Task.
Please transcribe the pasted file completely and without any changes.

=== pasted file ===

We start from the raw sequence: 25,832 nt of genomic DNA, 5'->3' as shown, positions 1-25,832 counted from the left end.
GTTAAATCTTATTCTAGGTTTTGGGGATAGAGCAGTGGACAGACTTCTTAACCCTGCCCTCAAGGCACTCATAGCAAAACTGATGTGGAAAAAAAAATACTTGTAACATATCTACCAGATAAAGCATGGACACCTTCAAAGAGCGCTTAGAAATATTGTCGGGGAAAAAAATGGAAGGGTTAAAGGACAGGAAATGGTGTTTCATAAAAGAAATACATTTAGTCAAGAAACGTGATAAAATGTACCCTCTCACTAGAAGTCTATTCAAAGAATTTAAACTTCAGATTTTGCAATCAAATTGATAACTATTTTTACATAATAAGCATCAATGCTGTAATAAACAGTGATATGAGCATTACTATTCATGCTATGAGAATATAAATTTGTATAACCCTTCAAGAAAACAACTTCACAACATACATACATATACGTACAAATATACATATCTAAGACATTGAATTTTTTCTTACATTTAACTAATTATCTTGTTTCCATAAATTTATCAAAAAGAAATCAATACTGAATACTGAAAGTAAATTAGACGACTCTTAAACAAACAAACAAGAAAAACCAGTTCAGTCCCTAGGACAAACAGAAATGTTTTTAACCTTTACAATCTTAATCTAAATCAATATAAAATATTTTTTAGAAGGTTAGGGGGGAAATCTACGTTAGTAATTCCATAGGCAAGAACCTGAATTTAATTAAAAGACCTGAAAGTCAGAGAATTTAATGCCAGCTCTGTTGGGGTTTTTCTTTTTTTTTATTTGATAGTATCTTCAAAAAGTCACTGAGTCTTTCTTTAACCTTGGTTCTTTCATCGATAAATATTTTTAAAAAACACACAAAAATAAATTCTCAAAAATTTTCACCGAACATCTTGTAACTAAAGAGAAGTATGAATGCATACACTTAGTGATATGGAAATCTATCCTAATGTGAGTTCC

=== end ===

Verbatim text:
We start from the raw sequence: 25,832 nt of genomic DNA, 5'->3' as shown, positions 1-25,832 counted from the left end.
GTTAAATCTTATTCTAGGTTTTGGGGATAGAGCAGTGGACAGACTTCTTAACCCTGCCCTCAAGGCACTCATAGCAAAACTGATGTGGAAAAAAAAATACTTGTAACATATCTACCAGATAAAGCATGGACACCTTCAAAGAGCGCTTAGAAATATTGTCGGGGAAAAAAATGGAAGGGTTAAAGGACAGGAAATGGTGTTTCATAAAAGAAATACATTTAGTCAAGAAACGTGATAAAATGTACCCTCTCACTAGAAGTCTATTCAAAGAATTTAAACTTCAGATTTTGCAATCAAATTGATAACTATTTTTACATAATAAGCATCAATGCTGTAATAAACAGTGATATGAGCATTACTATTCATGCTATGAGAATATAAATTTGTATAACCCTTCAAGAAAACAACTTCACAACATACATACATATACGTACAAATATACATATCTAAGACATTGAATTTTTTCTTACATTTAACTAATTATCTTGTTTCCATAAATTTATCAAAAAGAAATCAATACTGAATACTGAAAGTAAATTAGACGACTCTTAAACAAACAAACAAGAAAAACCAGTTCAGTCCCTAGGACAAACAGAAATGTTTTTAACCTTTACAATCTTAATCTAAATCAATATAAAATATTTTTTAGAAGGTTAGGGGGGAAATCTACGTTAGTAATTCCATAGGCAAGAACCTGAATTTAATTAAAAGACCTGAAAGTCAGAGAATTTAATGCCAGCTCTGTTGGGGTTTTTCTTTTTTTTTATTTGATAGTATCTTCAAAAAGTCACTGAGTCTTTCTTTAACCTTGGTTCTTTCATCGATAAATATTTTTAAAAAACACACAAAAATAAATTCTCAAAAATTTTCACCGAACATCTTGTAACTAAAGAGAAGTATGAATGCATACACTTAGTGATATGGAAATCTATCCTAATGTGAGTTCC